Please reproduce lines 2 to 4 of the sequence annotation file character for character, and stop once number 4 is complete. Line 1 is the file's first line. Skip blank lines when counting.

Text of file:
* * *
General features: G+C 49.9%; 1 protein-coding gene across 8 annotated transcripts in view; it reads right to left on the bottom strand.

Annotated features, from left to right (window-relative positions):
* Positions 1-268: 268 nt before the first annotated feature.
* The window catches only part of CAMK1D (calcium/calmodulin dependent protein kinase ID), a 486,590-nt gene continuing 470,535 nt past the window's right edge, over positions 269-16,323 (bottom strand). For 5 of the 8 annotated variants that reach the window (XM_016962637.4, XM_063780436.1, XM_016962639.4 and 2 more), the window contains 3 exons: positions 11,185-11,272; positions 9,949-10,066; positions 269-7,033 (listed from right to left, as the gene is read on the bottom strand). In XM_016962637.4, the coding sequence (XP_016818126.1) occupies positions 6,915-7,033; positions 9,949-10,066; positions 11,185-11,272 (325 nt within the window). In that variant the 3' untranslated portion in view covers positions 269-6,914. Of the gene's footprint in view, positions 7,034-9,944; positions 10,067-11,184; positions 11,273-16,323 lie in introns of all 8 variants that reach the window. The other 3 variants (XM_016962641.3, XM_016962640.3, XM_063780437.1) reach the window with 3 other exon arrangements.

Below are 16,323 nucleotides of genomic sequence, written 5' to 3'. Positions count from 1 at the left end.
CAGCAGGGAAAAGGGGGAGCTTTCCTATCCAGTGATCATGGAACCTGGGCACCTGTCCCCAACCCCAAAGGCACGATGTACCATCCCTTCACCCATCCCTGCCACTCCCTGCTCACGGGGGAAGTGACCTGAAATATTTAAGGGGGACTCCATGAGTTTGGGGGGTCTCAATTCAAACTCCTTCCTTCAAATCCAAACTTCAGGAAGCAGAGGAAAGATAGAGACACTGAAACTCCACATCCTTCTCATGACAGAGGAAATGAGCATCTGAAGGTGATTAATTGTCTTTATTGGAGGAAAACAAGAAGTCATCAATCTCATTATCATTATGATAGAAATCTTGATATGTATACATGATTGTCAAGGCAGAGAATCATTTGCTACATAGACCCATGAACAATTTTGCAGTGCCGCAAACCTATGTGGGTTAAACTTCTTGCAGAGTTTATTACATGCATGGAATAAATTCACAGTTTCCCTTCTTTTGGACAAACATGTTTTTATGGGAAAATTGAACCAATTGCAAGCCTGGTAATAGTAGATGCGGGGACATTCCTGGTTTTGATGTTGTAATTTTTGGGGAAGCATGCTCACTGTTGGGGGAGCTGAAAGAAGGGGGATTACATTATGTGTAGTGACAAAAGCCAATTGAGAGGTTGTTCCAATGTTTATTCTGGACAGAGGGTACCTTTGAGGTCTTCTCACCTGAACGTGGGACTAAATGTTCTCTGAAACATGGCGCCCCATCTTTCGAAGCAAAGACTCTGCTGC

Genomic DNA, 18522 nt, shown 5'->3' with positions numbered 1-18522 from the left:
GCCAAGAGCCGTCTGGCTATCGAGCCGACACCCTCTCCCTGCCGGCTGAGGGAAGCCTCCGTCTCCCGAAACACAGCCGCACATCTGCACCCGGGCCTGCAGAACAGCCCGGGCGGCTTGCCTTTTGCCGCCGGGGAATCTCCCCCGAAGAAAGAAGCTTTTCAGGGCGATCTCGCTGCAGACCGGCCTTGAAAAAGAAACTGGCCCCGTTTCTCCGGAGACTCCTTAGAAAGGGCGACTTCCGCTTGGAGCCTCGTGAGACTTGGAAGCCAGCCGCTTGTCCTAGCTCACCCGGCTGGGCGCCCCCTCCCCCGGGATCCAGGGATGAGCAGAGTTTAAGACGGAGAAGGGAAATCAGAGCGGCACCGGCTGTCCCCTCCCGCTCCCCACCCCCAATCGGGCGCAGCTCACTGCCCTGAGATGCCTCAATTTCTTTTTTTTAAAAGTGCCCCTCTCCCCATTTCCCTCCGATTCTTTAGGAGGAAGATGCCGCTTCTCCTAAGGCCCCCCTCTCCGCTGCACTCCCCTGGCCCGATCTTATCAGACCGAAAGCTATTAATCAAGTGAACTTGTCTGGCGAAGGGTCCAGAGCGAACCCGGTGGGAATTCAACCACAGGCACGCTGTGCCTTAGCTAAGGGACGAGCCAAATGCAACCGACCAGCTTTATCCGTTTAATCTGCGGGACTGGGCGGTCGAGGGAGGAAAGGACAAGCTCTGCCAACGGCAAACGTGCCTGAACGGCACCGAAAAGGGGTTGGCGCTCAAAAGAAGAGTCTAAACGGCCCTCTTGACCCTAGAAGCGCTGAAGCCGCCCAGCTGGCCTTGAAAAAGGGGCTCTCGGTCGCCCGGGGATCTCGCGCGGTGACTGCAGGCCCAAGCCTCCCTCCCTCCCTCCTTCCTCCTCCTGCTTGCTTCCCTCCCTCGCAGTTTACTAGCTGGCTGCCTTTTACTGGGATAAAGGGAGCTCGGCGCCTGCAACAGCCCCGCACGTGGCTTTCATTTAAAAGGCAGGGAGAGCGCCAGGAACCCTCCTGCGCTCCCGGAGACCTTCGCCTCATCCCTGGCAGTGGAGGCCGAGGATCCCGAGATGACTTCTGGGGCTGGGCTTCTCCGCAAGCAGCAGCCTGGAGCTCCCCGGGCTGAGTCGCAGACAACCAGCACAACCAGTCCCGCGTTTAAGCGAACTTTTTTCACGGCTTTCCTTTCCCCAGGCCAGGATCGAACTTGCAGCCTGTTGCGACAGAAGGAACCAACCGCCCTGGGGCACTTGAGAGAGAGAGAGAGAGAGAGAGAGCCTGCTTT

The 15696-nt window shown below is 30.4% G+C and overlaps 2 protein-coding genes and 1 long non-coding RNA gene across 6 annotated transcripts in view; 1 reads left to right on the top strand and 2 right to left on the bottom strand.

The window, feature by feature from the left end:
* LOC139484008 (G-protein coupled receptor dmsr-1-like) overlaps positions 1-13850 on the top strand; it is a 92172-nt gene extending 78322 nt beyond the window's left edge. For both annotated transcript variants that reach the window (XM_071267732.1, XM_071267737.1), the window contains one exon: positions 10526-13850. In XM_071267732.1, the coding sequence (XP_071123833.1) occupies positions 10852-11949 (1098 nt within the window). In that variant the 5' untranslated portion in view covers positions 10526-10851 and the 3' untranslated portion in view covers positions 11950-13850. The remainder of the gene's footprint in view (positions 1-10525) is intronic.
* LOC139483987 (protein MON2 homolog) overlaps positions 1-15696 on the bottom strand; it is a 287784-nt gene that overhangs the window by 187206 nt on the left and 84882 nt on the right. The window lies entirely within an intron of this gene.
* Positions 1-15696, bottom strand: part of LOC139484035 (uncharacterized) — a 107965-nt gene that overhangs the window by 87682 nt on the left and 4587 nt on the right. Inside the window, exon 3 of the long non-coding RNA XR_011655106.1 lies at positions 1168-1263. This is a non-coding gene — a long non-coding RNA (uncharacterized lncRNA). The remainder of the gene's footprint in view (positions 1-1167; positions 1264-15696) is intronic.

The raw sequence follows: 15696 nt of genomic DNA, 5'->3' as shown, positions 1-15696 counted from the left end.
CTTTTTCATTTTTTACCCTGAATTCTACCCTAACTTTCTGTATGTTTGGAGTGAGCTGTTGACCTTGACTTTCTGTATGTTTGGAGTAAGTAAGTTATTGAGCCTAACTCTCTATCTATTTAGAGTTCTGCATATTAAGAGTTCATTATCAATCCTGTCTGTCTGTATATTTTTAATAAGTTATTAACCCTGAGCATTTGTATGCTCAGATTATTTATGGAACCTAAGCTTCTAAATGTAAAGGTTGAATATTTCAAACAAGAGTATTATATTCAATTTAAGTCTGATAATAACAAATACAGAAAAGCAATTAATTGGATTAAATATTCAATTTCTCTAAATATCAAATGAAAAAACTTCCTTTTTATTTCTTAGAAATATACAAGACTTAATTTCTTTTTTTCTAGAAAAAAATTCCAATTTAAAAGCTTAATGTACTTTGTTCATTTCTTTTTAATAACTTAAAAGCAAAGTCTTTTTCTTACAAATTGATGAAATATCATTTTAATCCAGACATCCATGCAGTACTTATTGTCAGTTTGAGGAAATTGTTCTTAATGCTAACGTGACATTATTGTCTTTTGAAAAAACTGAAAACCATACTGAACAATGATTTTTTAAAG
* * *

Annotated features, from left to right (window-relative positions):
* Positions 1-268: 268 nt before the first annotated feature.
* The window catches only part of CAMK1D (calcium/calmodulin dependent protein kinase ID), a 486,590-nt gene continuing 470,535 nt past the window's right edge, over positions 269-16,323 (bottom strand). For 5 of the 8 annotated variants that reach the window (XM_016962637.4, XM_063780436.1, XM_016962639.4 and 2 more), the window contains 3 exons: positions 11,185-11,272; positions 9,949-10,066; positions 269-7,033 (listed from right to left, as the gene is read on the bottom strand). In XM_016962637.4, the coding sequence (XP_016818126.1) occupies positions 6,915-7,033; positions 9,949-10,066; positions 11,185-11,272 (325 nt within the window). In that variant the 3' untranslated portion in view covers positions 269-6,914. Of the gene's footprint in view, positions 7,034-9,944; positions 10,067-11,184; positions 11,273-16,323 lie in introns of all 8 variants that reach the window. The other 3 variants (XM_016962641.3, XM_016962640.3, XM_063780437.1) reach the window with 3 other exon arrangements.